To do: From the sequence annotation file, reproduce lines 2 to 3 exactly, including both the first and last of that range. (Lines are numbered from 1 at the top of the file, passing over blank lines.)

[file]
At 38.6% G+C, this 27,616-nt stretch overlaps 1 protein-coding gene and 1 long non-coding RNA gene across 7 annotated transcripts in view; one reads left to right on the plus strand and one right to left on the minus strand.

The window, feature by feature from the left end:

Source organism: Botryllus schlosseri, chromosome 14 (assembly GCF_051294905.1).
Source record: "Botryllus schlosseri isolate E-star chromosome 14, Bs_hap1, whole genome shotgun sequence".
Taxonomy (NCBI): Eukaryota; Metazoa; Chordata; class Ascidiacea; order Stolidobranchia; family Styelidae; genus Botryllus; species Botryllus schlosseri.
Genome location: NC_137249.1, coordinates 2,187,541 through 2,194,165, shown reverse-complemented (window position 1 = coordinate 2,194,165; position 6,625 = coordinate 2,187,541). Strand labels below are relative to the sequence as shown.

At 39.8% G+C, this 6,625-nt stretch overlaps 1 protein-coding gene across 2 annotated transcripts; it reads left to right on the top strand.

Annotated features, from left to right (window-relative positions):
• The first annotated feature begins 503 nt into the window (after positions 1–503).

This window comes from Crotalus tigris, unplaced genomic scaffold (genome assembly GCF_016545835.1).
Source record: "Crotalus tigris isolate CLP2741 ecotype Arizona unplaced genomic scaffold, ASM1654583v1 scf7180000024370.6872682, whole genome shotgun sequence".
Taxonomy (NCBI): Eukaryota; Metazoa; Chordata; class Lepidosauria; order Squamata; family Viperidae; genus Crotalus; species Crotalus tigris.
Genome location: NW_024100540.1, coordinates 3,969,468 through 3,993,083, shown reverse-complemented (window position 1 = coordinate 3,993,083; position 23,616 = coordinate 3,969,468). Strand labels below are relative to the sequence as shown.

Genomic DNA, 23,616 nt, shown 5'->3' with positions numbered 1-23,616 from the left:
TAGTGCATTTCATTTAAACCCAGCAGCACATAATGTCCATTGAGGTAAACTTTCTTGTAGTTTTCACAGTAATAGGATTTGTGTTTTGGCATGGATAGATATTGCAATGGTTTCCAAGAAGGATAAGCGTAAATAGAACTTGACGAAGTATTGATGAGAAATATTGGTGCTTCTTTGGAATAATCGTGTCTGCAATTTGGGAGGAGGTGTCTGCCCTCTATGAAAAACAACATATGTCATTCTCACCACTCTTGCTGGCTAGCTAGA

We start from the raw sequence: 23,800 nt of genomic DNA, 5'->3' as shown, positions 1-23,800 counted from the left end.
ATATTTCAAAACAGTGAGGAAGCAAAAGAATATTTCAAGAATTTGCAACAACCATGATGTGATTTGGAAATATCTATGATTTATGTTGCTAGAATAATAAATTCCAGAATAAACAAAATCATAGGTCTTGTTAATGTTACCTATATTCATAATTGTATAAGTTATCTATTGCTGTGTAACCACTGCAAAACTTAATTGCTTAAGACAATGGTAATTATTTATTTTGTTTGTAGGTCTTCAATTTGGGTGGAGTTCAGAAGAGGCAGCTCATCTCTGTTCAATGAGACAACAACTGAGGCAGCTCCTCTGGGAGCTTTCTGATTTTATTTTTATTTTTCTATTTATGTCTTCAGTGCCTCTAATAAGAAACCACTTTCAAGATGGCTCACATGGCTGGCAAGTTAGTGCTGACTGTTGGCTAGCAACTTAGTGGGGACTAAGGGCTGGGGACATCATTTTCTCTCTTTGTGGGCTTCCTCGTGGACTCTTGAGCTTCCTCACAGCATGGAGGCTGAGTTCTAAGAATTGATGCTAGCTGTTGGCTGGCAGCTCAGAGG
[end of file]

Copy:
The window, feature by feature from the left end:

Source organism: Botryllus schlosseri, chromosome 14 (assembly GCF_051294905.1).